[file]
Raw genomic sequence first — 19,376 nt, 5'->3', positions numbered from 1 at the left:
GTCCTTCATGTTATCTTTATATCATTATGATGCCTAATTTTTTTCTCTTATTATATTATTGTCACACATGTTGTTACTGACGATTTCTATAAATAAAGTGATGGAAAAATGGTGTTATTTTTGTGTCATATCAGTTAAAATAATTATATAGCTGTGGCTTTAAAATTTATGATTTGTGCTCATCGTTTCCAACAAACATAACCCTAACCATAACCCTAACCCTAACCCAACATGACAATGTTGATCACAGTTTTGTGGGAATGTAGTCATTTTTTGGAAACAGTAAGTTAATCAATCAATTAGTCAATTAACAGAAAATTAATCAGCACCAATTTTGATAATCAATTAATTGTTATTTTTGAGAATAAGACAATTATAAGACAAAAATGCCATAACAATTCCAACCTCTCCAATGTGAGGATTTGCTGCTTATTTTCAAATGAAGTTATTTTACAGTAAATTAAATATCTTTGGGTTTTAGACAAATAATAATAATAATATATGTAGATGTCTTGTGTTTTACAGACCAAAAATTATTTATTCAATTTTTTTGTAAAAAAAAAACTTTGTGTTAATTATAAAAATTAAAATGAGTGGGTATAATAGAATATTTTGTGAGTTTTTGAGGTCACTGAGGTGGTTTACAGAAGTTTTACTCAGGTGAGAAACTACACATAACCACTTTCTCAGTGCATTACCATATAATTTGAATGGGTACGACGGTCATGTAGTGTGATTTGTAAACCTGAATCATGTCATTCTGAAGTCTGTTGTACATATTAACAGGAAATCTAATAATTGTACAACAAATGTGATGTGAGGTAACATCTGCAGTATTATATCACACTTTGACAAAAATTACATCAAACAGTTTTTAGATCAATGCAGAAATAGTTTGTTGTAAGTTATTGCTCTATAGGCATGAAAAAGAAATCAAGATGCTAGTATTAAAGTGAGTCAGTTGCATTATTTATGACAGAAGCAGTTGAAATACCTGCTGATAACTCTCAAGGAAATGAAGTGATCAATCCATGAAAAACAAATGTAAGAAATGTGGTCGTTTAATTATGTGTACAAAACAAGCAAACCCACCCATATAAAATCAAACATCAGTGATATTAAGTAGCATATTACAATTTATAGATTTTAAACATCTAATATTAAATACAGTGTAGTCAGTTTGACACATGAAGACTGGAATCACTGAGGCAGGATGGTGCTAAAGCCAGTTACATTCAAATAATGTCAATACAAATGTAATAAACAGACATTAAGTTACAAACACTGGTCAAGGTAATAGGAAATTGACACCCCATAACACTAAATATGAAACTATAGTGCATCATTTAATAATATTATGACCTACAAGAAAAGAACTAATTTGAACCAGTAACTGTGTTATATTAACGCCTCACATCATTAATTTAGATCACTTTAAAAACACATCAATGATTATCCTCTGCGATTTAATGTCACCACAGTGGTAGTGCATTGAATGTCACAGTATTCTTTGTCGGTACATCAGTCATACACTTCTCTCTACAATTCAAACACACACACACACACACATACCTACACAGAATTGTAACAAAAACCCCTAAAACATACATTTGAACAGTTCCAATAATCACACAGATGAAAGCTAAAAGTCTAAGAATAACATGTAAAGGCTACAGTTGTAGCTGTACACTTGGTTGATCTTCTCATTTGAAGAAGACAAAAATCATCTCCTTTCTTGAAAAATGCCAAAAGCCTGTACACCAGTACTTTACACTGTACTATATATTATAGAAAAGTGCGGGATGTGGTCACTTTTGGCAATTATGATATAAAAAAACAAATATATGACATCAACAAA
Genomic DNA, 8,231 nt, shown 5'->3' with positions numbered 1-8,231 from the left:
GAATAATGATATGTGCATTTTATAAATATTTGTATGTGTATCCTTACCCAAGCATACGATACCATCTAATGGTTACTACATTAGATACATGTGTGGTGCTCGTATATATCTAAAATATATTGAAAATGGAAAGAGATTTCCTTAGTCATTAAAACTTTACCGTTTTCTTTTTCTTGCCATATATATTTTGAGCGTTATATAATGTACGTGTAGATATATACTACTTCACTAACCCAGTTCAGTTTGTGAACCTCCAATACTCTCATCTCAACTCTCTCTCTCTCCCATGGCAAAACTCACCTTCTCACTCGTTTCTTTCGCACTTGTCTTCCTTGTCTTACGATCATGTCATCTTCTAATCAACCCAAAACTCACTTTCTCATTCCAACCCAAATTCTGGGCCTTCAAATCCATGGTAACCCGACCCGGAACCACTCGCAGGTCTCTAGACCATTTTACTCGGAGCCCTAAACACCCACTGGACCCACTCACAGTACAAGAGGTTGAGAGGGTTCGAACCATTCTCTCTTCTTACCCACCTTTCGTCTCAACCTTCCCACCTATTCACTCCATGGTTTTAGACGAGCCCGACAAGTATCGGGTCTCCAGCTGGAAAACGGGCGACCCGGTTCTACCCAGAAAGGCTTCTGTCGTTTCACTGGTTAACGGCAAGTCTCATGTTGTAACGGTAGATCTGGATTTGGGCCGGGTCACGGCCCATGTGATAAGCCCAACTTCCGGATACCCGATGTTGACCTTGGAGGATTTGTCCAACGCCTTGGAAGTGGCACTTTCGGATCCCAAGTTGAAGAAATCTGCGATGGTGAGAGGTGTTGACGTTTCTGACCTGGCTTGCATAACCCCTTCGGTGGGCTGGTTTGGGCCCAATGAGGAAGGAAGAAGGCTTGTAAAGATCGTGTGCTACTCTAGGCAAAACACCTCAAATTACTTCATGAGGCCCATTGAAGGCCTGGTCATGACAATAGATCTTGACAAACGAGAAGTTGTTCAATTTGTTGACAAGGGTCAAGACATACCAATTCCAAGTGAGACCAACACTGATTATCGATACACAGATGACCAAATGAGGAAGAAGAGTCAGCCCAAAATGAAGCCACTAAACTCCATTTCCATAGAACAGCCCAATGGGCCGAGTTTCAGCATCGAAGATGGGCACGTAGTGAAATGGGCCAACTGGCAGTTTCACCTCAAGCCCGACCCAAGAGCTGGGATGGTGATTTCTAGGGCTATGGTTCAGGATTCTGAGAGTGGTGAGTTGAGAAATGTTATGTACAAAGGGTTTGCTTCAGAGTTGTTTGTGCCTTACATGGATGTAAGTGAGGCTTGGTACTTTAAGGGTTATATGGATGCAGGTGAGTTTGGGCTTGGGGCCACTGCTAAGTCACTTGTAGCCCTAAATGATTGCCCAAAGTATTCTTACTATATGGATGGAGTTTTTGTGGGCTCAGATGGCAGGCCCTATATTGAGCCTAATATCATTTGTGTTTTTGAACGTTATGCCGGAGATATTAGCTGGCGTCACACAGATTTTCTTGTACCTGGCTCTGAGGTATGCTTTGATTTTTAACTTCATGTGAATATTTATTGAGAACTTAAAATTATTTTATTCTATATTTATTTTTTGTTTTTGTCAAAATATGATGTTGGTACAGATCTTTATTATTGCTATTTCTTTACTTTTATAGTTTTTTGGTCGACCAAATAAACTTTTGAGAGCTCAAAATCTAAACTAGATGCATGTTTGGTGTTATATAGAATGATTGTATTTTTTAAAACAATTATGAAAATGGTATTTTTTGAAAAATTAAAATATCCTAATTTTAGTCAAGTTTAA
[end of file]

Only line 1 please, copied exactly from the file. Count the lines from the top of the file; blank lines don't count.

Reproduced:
Raw genomic sequence first — 19,376 nt, 5'->3', positions numbered from 1 at the left: